Not so long afterwards, in 1801, Johann Heinrich Pestalozzi, permeated with the atmosphere following the French Revolution, gave to the world his views on education in his work HOW GERTRUDE TEACHES HER CHILDREN. The essence of his belief being that “sense-impression is the foundation of instruction,” he counselled the development of all the faculties in preference to the mere acquisition of words. “Words alone,” said he, “cannot give us a knowledge of things; they are only useful for giving expression to what we have in our own minds.” Consequently, he believed in imparting instruction by a direct appeal to the senses and the understanding so as to call forth all the powers, selecting the subjects of study so that each step should progressively assist the pupil’s advancement. He contended that observation was the method by which knowledge was principally gained, and that the perceptive faculties (intuition) were developed by observation. Even in his own time his ideas were awarded a recognition of their value; in fact, he had the honour of being specially visited by Prince de Talleyrand and Madame de Stael.
In the early part of the present century another reformer, Friedrich Wilhelm August Froebel, arose to influence all future educational methods. As with Rousseau, Froebel held that each age belonged to itself, and that the perfection of the later stage could only be attained through perfection of the earlier. So, too, while Pestalozzi upheld that the faculties were developed by exercise, Froebel went farther, and added that the function of education was to develop the faculties by arousing VOLUNTARY ACTIVITY, in this way becoming, according to Michelet, the greatest of educational reformers. Froebel was convinced that man was primarily a doer, indeed, even a creator, and that he learnt only through “self-activity.” In action, moreover, there was not alone the mere physical exercise, but also the actual unfolding and strengthening of the mental powers. To Froebel, indeed, belongs the honour of originating the kindergarten system, which is making such progress at the present time; and more than this, it may be said that while it is employed only in the earlier stages of education, yet his principles are beginning to make themselves felt throughout the entire system of education.
As a matter of fact, what is known in Sweden and in Finland as SLOYD, or manual instruction, may be regarded as a continuation of the Kindergarten system. Through the exertions of Uno Cygnaeus the whole of the national system of education in Finland was reorganized, and manual work was first made a part of the regular instruction in the common schools. In Sweden, likewise, the same principles have been introduced chiefly by Herr Otto Salomon, the director of the great sloyd seminarum at Naas. Sloyd work is used in the schools in a disciplinary way as an integral part of general education; the children, generally boys, are employed for a certain number of hours a week in making articles of common household use. It is maintained that work of this kind is specially invaluable in supplementing the ordinary school education of the three R’s. It fulfils the injunction “to put the whole boy to school;” it develops faculties which would otherwise lie dormant, while at the same time it trains the eye and does away with clumsy fingers.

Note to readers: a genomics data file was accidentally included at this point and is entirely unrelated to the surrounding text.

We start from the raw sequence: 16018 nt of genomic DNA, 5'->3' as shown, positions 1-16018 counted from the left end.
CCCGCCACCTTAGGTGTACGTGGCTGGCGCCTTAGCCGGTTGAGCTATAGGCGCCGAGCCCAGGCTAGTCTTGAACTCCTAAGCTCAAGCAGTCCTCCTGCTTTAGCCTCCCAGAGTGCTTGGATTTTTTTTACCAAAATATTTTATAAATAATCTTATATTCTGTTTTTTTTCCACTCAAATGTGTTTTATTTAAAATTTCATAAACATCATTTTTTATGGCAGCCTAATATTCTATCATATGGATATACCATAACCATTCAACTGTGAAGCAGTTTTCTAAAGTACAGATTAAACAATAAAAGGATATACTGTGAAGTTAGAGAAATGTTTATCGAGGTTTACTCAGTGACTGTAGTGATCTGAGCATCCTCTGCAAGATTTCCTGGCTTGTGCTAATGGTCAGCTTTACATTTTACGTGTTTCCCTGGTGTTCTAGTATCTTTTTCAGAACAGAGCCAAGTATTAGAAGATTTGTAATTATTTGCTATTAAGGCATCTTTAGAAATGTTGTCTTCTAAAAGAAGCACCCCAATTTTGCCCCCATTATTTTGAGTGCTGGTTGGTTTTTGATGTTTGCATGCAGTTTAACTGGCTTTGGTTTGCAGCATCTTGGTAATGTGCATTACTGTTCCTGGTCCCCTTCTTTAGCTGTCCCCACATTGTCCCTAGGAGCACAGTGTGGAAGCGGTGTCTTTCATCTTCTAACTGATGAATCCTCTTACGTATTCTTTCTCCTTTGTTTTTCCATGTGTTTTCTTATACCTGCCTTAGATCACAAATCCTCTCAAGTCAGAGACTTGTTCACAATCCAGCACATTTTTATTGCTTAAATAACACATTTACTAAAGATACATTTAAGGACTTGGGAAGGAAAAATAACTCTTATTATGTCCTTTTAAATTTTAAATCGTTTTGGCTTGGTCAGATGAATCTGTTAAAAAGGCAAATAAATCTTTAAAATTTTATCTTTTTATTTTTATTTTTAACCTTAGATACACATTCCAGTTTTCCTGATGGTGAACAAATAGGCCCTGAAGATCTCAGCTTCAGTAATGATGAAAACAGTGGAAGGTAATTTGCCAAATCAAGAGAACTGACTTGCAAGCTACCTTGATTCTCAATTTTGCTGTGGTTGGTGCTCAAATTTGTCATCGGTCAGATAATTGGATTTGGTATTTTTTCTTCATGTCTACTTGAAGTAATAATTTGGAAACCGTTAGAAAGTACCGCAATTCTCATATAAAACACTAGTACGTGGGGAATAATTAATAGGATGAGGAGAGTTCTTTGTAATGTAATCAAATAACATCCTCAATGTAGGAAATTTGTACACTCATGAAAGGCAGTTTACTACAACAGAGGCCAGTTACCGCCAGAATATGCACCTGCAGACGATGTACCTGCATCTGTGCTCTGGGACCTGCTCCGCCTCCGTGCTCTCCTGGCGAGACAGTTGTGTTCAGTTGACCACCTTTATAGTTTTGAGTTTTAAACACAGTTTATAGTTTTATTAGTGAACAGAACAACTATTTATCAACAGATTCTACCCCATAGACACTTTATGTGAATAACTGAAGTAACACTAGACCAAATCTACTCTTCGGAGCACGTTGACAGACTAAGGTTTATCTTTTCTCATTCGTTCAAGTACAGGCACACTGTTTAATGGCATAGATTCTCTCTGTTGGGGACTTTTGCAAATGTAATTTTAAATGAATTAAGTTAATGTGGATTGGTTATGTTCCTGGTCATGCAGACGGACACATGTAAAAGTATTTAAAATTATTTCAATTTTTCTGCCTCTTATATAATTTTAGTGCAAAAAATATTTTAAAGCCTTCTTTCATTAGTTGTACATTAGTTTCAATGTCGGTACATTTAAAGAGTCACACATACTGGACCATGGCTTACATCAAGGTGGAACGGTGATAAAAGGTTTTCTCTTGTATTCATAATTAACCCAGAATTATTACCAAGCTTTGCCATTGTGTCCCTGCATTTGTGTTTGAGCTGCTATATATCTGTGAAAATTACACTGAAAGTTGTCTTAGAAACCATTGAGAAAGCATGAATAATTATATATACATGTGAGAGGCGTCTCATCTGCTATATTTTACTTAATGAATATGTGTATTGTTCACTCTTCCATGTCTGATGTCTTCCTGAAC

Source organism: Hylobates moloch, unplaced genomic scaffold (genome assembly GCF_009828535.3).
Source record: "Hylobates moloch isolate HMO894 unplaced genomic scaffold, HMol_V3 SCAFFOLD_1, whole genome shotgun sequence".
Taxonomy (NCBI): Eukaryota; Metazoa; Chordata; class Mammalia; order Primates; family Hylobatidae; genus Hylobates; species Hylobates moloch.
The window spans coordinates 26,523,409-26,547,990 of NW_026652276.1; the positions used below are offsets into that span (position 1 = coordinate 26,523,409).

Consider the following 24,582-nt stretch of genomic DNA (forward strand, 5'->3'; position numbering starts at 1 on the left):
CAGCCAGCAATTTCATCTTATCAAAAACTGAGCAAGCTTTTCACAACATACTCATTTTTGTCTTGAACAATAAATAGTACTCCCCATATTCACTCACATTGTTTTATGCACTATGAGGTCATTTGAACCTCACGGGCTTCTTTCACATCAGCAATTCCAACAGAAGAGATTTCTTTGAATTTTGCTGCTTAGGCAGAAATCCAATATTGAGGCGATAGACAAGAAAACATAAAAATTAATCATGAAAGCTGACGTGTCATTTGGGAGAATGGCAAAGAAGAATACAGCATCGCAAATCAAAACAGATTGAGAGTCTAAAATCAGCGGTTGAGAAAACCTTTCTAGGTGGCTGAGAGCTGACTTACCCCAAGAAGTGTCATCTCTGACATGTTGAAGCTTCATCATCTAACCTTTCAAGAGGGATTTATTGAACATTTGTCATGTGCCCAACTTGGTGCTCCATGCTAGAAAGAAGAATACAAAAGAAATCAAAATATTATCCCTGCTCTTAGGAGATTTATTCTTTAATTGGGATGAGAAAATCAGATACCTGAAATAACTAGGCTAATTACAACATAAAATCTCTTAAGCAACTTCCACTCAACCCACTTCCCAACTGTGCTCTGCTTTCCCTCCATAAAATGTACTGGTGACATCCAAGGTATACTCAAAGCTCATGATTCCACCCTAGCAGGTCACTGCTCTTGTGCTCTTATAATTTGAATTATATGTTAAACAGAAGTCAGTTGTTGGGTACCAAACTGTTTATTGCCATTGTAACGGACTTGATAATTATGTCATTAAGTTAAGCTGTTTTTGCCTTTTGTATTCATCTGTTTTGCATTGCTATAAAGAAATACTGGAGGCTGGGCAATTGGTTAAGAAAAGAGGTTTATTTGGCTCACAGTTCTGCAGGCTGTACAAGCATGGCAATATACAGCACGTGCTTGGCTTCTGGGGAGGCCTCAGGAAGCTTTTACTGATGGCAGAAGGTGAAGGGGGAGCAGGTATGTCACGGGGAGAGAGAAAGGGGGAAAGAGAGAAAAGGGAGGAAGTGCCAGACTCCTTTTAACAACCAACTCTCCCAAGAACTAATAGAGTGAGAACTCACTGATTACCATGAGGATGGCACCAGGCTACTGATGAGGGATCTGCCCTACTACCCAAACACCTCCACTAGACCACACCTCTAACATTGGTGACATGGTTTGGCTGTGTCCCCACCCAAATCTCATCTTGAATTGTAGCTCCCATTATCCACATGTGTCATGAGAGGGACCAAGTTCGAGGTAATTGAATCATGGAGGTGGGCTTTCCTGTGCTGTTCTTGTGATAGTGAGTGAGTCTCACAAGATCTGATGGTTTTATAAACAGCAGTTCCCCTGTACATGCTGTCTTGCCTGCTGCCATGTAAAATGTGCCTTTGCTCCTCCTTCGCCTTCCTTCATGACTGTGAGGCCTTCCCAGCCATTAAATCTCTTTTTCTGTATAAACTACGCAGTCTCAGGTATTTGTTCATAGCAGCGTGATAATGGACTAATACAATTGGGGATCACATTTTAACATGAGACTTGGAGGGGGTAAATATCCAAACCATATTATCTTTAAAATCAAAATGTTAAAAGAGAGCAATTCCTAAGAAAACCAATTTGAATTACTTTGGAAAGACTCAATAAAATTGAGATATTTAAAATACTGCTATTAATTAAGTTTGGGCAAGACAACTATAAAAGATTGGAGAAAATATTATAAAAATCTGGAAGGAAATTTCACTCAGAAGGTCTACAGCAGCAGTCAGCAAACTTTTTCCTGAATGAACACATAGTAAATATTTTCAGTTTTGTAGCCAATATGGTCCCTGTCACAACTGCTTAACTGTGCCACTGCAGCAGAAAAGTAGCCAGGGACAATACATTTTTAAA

From the foregoing it will be seen that within the last 130 years a striking change has come over the view held respecting education. Prior to that time an artificial and pedantic method prevailed, which received its first check from the pen of Rousseau. The system which he attacked, however, built up as it was upon centuries of mediaeval learning, was not to be disposed of by this one encounter. Such a result was not to be expected in the natural order of things; but as the ideas of Rousseau contained the living truth, they were bound to find advocacy in due course, and though the seed might lie quiescent for a time, yet it was sure to germinate sooner or later. After him the path of educational reform was illumined by the genius of Pestalozzi, and a few years later Froebel appeared to influence for ever the methods of education. Indeed, it was the latter who by his kindergarten system has founded the practical education of our own day.
The vast change, then, along the whole line of education has been from scholastic learning towards that of education in manual training. This is the truest recognition of the fact that the purpose of education is to prepare a child for his journey through life, and not merely to get him ready for an examination; but although the meaning of education has thus become more apparent, there is still too much a tendency in the present day to burden the developing mind with a multiplicity of subjects. We do not wish to produce a living encyclopaedia, but we desire to create a being, well trained in all his senses, and thoroughly competent to take his part in the battle of life. Far be it from imagining that I decry the advantages of learning in the slightest degree, but surely there is the broadest distinction between a scholastic prodigy and a practical well-informed mortal.